Microbiological control of food production

  • T. A. Roberts

Abstract

Throughout the ages man has tried to control food-borne diseases and spoilage by, for example, learning not to eat some foods that had putrefied because they were sometimes toxic, and by evolving ways of preserving foods in an edible condition. Empirical knowledge of food preservation processes is centuries old, and most processes used today to preserve foods were developed as a result of experience. For example, in ancient Egypt, cattle were domesticated predominantly to provide milk, which was converted into cheese following a schedule similar to a modern code of practice. Pork was cured, fish were cooked and eaten or stored salted or dried. Some 2000 years BC several different types of breads were baked, beer was brewed and several different wines made. Plants such as lettuce, cucumber, beans and cabbage were cultivated, while onions, leek and garlic were popular. Preserved foods were stored from times of plenty to times of scarcity. It is only within the last two hundred years, however, that we have come to understand that many of the processes which cause deterioration of plant and animal tissues involve micro-organisms.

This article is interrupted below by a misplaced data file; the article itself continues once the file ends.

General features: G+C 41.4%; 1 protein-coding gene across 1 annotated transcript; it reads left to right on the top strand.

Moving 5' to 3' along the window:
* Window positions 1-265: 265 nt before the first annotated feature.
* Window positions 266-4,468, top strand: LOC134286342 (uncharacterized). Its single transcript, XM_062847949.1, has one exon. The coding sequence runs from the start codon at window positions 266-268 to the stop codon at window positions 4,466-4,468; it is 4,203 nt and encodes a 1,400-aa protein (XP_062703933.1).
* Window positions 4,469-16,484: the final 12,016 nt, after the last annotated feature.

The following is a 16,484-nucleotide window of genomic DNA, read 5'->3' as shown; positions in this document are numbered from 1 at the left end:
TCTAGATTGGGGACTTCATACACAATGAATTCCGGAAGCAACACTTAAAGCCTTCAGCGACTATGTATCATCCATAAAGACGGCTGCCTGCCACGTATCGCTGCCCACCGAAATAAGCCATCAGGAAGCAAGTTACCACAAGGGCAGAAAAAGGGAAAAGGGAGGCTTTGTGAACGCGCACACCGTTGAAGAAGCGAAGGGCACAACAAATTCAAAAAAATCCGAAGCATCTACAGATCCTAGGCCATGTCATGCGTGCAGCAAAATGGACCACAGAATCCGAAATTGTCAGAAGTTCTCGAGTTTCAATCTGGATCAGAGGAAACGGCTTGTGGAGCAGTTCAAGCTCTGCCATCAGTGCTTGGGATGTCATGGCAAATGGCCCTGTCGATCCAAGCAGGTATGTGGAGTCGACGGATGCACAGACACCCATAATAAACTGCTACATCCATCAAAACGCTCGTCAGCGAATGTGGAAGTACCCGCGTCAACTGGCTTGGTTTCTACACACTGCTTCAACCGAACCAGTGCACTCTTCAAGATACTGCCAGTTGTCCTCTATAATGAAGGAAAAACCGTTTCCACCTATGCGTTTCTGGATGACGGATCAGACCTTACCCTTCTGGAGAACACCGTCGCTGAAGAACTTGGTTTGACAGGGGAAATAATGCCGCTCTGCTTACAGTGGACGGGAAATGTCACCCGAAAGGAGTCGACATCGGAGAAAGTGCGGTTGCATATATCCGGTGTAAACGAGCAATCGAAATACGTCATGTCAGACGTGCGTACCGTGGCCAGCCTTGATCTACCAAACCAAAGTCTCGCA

Keywords

Fermentation Sodium Chloride Tuberculosis Nitrite Aspergillus 

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References

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Copyright information

© Adrian R. Eley 1992

Authors and Affiliations

  • T. A. Roberts

There are no affiliations available

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